Clark County, Ohio

History and Genealogy



The Spelling of the Name Clark

From The History of Clark County, Ohio
Chicago: W.H. Beers & Co., 1881 - Page 337


It is generally understood that this county was named in honor of Gen. George Rogers Clark, the well-known military leader and Indian fighter, who defeated the Shawnees at old Piqua in 1780. There is no evidence, except traditional, that he was the individual Clark designated to receive this honor, yet, as it has never been disputed, it will be safe to assume that he was the one. This being true, it follows that the name should be spelled as he spelled his name.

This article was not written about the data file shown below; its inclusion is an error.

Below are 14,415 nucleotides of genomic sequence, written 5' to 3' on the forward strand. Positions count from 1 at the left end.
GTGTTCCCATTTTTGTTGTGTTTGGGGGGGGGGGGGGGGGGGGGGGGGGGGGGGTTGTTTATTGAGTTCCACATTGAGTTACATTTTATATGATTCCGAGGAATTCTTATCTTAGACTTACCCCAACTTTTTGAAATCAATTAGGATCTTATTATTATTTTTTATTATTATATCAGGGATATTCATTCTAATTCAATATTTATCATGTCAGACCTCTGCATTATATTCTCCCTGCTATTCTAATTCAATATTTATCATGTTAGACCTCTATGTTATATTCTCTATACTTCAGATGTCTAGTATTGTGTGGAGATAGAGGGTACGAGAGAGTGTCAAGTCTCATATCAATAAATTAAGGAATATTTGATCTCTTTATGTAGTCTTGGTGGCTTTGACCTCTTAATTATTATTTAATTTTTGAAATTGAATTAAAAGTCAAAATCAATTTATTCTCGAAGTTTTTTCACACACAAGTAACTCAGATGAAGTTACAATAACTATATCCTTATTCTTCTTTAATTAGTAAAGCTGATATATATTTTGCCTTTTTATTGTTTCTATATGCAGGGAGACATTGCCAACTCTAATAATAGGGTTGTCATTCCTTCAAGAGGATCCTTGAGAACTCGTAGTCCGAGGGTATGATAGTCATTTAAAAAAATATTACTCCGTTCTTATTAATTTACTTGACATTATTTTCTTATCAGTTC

If the petition could be found which was drawn up, and signed by many of the people here, in the year 1814, praying the Legislature to set off and erect a new county, it miht, and most likely would, throw some light upon this point; but a tedious search fails to discover the document. The next in order is the result of the petition, viz.: the act of the Legislature authorizing the erection of a new county, to be called CLARK (see Chase's Statutes of Ohio, vol. III, page 2125). Here there is no final "e," neither is it often found in any of the early enactments. In the various official records of the county, the final "e" was not generally used in by far the greater portions of the early entries, though even there will be found a more or less promiscuous use of that letter. There seems to have been no real knowledge of how the name was spelled by Gen. Clark. In fact, the practice of some of the officers of the past, in this regard, amounts to little else than gross carelessness, as there are cases where the name is spelled both ways in the same legal notice, and so in other official papers. Therefore, the county records afford no more evidence of the truth of the matter than the opinions and habits of many of our intelligent citizens.